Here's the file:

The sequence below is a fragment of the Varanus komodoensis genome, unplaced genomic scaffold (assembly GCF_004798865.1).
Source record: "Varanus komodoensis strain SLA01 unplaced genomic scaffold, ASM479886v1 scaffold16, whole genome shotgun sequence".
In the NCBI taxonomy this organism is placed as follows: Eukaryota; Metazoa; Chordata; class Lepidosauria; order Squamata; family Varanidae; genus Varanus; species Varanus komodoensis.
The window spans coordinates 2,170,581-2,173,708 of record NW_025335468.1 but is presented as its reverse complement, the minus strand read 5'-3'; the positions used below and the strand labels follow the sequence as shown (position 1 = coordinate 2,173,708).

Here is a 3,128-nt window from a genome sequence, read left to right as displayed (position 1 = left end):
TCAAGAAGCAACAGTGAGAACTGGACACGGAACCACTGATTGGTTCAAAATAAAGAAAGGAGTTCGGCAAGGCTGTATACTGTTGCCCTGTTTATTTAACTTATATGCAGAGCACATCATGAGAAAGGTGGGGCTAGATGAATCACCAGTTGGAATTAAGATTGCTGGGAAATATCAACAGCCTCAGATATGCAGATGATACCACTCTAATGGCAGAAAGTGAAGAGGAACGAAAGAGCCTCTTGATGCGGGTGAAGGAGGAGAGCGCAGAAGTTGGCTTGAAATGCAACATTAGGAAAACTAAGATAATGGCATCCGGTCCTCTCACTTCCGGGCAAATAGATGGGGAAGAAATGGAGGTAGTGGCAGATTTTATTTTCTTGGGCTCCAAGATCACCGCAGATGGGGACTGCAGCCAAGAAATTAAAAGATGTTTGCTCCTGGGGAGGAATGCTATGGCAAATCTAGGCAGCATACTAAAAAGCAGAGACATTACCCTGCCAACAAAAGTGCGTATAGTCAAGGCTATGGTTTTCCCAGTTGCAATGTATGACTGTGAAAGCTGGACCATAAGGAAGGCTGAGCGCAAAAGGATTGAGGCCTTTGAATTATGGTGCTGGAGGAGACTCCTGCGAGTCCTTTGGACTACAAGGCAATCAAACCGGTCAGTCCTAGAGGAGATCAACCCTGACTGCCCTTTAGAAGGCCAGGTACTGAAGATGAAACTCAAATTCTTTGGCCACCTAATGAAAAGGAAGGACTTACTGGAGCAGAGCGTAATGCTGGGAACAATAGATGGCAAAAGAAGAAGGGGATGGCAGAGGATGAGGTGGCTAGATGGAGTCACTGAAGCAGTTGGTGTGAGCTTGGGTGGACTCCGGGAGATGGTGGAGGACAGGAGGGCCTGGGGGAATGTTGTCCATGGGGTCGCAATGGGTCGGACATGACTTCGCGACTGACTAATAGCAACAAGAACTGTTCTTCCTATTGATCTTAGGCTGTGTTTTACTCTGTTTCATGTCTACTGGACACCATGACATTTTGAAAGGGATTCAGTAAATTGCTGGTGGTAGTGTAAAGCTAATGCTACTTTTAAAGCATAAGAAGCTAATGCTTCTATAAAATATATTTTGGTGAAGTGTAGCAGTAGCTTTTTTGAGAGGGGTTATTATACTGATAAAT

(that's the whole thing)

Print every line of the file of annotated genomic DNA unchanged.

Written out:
The sequence below is a fragment of the Varanus komodoensis genome, unplaced genomic scaffold (assembly GCF_004798865.1).
Source record: "Varanus komodoensis strain SLA01 unplaced genomic scaffold, ASM479886v1 scaffold16, whole genome shotgun sequence".
In the NCBI taxonomy this organism is placed as follows: Eukaryota; Metazoa; Chordata; class Lepidosauria; order Squamata; family Varanidae; genus Varanus; species Varanus komodoensis.
The window spans coordinates 2,170,581-2,173,708 of record NW_025335468.1 but is presented as its reverse complement, the minus strand read 5'-3'; the positions used below and the strand labels follow the sequence as shown (position 1 = coordinate 2,173,708).

Here is a 3,128-nt window from a genome sequence, read left to right as displayed (position 1 = left end):
TCAAGAAGCAACAGTGAGAACTGGACACGGAACCACTGATTGGTTCAAAATAAAGAAAGGAGTTCGGCAAGGCTGTATACTGTTGCCCTGTTTATTTAACTTATATGCAGAGCACATCATGAGAAAGGTGGGGCTAGATGAATCACCAGTTGGAATTAAGATTGCTGGGAAATATCAACAGCCTCAGATATGCAGATGATACCACTCTAATGGCAGAAAGTGAAGAGGAACGAAAGAGCCTCTTGATGCGGGTGAAGGAGGAGAGCGCAGAAGTTGGCTTGAAATGCAACATTAGGAAAACTAAGATAATGGCATCCGGTCCTCTCACTTCCGGGCAAATAGATGGGGAAGAAATGGAGGTAGTGGCAGATTTTATTTTCTTGGGCTCCAAGATCACCGCAGATGGGGACTGCAGCCAAGAAATTAAAAGATGTTTGCTCCTGGGGAGGAATGCTATGGCAAATCTAGGCAGCATACTAAAAAGCAGAGACATTACCCTGCCAACAAAAGTGCGTATAGTCAAGGCTATGGTTTTCCCAGTTGCAATGTATGACTGTGAAAGCTGGACCATAAGGAAGGCTGAGCGCAAAAGGATTGAGGCCTTTGAATTATGGTGCTGGAGGAGACTCCTGCGAGTCCTTTGGACTACAAGGCAATCAAACCGGTCAGTCCTAGAGGAGATCAACCCTGACTGCCCTTTAGAAGGCCAGGTACTGAAGATGAAACTCAAATTCTTTGGCCACCTAATGAAAAGGAAGGACTTACTGGAGCAGAGCGTAATGCTGGGAACAATAGATGGCAAAAGAAGAAGGGGATGGCAGAGGATGAGGTGGCTAGATGGAGTCACTGAAGCAGTTGGTGTGAGCTTGGGTGGACTCCGGGAGATGGTGGAGGACAGGAGGGCCTGGGGGAATGTTGTCCATGGGGTCGCAATGGGTCGGACATGACTTCGCGACTGACTAATAGCAACAAGAACTGTTCTTCCTATTGATCTTAGGCTGTGTTTTACTCTGTTTCATGTCTACTGGACACCATGACATTTTGAAAGGGATTCAGTAAATTGCTGGTGGTAGTGTAAAGCTAATGCTACTTTTAAAGCATAAGAAGCTAATGCTTCTATAAAATATATTTTGGTGAAGTGTAGCAGTAGCTTTTTTGAGAGGGGTTATTATACTGATAAAT